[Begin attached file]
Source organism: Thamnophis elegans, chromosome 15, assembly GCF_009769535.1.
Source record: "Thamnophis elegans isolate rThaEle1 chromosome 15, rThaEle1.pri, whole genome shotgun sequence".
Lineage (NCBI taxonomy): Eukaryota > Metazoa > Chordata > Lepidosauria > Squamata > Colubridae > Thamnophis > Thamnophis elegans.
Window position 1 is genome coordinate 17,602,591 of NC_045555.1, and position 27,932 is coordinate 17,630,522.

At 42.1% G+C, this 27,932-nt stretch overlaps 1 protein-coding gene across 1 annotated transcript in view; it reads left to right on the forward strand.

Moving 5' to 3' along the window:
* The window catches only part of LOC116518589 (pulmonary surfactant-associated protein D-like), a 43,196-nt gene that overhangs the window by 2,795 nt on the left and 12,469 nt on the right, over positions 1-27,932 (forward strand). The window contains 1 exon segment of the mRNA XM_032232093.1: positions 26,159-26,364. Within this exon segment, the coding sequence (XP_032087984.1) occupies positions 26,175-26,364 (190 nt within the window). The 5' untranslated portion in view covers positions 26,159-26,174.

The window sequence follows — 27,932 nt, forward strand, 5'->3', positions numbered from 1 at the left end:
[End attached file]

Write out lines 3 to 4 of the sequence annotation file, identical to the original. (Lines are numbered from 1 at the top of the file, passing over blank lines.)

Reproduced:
Lineage (NCBI taxonomy): Eukaryota > Metazoa > Chordata > Lepidosauria > Squamata > Colubridae > Thamnophis > Thamnophis elegans.
Window position 1 is genome coordinate 17,602,591 of NC_045555.1, and position 27,932 is coordinate 17,630,522.